GPI-80 defines self-renewal ability in hematopoietic stem cells during human development.

Cell Stem Cell
Publication Year: 
Sacha Leandra Prashad
Vincenzo Calvanese
Catherine Yao Yao
Joshua Kaiser
Yanling Wang
Rajkumar Sasidharan
Gay Crooks
Mattias Magnusson
Hanna Katri Annikki Mikkola
PubMed link: 
Public Summary: 
Advances in generating human stem cells from non-embryonic origins have given us the hope of generating adult blood stem cells in the laboratory for the treatment of blood diseases and disorders, including bone marrow transplants for cancer patients. This study brings us closer to understanding the necessary components needed for culturing these adult blood stem cells in the laboratory.
Scientific Abstract:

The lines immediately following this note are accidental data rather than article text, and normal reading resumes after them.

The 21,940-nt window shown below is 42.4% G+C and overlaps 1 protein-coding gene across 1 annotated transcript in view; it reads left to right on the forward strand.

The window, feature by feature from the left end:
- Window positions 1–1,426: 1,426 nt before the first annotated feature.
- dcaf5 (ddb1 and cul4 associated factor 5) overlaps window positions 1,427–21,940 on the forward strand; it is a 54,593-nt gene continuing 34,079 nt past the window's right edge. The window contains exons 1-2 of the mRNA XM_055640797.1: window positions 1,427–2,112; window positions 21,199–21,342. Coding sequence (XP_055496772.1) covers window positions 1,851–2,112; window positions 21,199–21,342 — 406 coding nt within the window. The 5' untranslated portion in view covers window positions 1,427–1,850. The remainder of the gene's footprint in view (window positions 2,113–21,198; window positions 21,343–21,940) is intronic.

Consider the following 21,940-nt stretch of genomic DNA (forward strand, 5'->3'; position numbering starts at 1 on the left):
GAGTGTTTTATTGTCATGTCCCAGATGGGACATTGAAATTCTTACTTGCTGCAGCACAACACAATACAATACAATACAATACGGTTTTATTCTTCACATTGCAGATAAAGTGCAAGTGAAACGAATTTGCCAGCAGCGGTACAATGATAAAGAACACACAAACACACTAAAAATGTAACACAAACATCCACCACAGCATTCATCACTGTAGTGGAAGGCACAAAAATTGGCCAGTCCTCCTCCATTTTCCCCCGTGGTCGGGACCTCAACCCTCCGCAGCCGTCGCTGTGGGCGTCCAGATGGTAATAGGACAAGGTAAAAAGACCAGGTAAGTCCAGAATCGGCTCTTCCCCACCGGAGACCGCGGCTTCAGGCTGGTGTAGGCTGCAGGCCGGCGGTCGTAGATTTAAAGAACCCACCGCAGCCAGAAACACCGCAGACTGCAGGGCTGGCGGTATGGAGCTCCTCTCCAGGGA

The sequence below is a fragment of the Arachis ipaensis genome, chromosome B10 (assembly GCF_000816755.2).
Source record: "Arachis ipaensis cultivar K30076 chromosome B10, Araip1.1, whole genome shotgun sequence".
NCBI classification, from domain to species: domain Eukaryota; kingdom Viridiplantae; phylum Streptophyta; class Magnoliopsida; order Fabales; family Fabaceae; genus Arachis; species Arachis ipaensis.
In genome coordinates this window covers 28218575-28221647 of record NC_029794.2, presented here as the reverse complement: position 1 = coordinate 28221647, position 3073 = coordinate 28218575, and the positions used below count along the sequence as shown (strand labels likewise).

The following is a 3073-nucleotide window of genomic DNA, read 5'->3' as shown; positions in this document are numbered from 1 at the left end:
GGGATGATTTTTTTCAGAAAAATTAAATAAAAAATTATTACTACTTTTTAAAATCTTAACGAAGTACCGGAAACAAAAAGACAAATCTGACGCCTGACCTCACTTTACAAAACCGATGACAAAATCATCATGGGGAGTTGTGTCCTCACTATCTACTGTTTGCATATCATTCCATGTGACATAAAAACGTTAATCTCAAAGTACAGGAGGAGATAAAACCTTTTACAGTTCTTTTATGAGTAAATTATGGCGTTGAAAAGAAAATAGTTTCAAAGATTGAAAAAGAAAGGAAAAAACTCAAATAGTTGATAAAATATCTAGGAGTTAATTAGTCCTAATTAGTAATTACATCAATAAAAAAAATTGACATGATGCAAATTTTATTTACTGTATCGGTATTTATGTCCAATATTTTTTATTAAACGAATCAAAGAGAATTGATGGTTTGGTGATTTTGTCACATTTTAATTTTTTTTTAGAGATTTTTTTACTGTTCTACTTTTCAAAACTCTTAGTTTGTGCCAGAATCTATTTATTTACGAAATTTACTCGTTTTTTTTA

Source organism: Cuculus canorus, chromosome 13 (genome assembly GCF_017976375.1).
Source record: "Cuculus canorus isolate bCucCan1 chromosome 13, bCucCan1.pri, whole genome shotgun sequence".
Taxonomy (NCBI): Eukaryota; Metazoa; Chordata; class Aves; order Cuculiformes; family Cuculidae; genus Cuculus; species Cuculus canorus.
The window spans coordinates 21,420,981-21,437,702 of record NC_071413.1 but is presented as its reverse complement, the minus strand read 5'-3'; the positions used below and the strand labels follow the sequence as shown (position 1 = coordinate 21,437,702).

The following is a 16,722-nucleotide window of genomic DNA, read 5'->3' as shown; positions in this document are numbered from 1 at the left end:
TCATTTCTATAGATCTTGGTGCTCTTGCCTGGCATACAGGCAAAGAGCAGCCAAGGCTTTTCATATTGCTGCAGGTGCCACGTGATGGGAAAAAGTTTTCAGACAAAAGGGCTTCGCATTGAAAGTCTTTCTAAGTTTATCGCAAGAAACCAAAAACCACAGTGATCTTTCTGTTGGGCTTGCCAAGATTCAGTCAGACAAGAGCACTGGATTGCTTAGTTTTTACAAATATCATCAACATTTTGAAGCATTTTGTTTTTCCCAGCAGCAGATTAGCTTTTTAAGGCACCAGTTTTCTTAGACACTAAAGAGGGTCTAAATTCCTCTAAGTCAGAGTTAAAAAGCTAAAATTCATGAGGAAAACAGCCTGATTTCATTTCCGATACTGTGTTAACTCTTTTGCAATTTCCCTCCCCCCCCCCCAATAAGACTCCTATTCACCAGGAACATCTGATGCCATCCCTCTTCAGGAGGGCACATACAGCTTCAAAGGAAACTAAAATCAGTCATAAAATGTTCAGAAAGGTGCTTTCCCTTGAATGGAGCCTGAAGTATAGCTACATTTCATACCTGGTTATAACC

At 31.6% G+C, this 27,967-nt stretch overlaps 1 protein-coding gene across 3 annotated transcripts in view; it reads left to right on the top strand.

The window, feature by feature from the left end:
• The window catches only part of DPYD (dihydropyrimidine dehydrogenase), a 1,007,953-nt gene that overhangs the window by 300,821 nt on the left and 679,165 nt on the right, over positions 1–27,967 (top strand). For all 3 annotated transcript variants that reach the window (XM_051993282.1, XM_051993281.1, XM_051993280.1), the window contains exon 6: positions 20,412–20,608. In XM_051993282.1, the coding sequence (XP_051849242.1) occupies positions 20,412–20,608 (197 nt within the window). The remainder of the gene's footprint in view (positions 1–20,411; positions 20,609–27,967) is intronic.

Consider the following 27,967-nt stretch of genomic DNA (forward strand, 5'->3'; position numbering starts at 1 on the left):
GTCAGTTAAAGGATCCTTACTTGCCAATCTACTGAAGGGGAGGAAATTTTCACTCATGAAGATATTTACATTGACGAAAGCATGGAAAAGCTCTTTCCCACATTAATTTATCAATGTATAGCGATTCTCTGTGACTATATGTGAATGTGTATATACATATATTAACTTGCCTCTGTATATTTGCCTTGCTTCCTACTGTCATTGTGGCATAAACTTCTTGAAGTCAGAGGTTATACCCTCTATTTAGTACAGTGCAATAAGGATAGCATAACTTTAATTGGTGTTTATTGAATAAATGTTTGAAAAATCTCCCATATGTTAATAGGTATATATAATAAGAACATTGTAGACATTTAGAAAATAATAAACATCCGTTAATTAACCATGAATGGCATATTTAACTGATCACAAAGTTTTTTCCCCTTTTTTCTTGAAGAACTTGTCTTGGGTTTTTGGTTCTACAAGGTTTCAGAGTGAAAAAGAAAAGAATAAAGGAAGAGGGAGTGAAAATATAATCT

Advances in pluripotent stem cell and reprogramming technologies have given us the hope of generating hematopoietic stem cells (HSCs) in culture. To succeed, greater understanding of the self-renewing HSC during human development is required. We discovered that the glycophosphatidylinositol-anchored surface protein GPI-80 defines a subpopulation of human fetal liver hematopoietic stem/progenitor cells (HSPCs) with self-renewal ability. CD34(+)CD38(lo/-)CD90(+)GPI-80(+) HSPCs were the sole population that maintained proliferative potential and an undifferentiated state in stroma coculture and engrafted in immunodeficient mice. GPI-80 expression also enabled tracking of HSPCs once they emerged from endothelium and migrated between human fetal hematopoietic niches. GPI-80 colocalized on the surface of HSPCs with Integrin alpha-M (ITGAM), which in leukocytes cooperates with GPI-80 to support migration. Knockdown of GPI-80 or ITGAM was sufficient to compromise HSPC expansion in culture and engraftment in vivo. These findings indicate that human fetal HSCs employ mechanisms used in leukocyte adhesion and migration to mediate HSC self-renewal.